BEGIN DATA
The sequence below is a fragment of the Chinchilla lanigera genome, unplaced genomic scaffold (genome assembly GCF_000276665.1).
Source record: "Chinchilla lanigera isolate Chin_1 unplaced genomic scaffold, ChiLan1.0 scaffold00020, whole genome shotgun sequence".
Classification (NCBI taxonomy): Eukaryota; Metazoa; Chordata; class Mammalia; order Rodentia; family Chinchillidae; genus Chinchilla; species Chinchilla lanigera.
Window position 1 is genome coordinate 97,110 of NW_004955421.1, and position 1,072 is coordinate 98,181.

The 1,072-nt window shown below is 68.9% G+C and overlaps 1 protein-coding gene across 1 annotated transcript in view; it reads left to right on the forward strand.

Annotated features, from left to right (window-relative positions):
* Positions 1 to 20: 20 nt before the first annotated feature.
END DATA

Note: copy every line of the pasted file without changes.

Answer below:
The sequence below is a fragment of the Chinchilla lanigera genome, unplaced genomic scaffold (genome assembly GCF_000276665.1).
Source record: "Chinchilla lanigera isolate Chin_1 unplaced genomic scaffold, ChiLan1.0 scaffold00020, whole genome shotgun sequence".
Classification (NCBI taxonomy): Eukaryota; Metazoa; Chordata; class Mammalia; order Rodentia; family Chinchillidae; genus Chinchilla; species Chinchilla lanigera.
Window position 1 is genome coordinate 97,110 of NW_004955421.1, and position 1,072 is coordinate 98,181.

The 1,072-nt window shown below is 68.9% G+C and overlaps 1 protein-coding gene across 1 annotated transcript in view; it reads left to right on the forward strand.

Annotated features, from left to right (window-relative positions):
* Positions 1 to 20: 20 nt before the first annotated feature.